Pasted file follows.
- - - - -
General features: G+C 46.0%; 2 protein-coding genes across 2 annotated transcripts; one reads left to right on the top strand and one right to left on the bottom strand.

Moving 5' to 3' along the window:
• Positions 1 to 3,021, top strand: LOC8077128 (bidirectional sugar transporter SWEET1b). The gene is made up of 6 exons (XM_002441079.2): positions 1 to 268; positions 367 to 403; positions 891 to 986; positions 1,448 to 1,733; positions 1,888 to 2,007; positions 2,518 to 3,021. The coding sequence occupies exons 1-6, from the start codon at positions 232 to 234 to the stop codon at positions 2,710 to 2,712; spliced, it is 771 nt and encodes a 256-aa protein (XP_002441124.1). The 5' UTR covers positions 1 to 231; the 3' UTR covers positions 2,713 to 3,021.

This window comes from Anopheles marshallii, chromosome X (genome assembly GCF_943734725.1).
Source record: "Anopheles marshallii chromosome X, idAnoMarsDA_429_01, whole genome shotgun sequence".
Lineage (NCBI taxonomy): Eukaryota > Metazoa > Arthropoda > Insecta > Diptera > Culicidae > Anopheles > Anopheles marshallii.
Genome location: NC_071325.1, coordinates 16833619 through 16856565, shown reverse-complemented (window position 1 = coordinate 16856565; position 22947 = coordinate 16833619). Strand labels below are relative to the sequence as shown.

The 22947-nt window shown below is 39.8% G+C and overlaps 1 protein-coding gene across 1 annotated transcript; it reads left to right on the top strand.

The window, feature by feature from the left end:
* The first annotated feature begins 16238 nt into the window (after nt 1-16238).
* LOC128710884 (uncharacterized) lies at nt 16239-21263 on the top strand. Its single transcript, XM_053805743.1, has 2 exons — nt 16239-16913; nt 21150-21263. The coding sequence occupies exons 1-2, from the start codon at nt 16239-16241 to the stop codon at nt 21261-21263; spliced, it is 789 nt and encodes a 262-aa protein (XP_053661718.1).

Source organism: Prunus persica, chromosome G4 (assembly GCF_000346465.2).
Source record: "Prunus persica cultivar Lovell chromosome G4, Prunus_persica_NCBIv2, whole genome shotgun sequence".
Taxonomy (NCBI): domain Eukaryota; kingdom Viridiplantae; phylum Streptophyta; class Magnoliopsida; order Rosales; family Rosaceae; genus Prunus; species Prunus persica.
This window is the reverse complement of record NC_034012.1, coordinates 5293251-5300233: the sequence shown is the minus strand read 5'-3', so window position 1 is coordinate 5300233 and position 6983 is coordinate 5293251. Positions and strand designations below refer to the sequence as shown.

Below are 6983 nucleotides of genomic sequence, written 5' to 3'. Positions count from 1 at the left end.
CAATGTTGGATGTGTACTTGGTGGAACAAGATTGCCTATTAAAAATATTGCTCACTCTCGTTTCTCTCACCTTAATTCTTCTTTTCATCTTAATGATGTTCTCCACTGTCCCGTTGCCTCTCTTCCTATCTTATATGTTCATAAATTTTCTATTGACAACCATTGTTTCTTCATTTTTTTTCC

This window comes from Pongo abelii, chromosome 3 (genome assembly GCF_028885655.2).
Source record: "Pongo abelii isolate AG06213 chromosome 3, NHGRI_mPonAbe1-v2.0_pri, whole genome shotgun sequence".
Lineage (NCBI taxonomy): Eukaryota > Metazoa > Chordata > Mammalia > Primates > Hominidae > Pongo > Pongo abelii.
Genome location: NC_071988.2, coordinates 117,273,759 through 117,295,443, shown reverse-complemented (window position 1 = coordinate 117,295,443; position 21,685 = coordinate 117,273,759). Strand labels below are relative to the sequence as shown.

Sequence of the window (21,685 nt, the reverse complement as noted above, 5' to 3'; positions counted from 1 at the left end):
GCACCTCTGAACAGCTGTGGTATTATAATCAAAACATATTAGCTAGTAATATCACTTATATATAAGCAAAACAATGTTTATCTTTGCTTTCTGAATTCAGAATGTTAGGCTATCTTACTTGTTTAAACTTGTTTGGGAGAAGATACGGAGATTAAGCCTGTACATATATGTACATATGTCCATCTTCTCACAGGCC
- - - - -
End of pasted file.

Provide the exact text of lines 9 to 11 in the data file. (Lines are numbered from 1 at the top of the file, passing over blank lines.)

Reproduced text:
The window, feature by feature from the left end:
* The first annotated feature begins 16238 nt into the window (after nt 1-16238).
* LOC128710884 (uncharacterized) lies at nt 16239-21263 on the top strand. Its single transcript, XM_053805743.1, has 2 exons — nt 16239-16913; nt 21150-21263. The coding sequence occupies exons 1-2, from the start codon at nt 16239-16241 to the stop codon at nt 21261-21263; spliced, it is 789 nt and encodes a 262-aa protein (XP_053661718.1).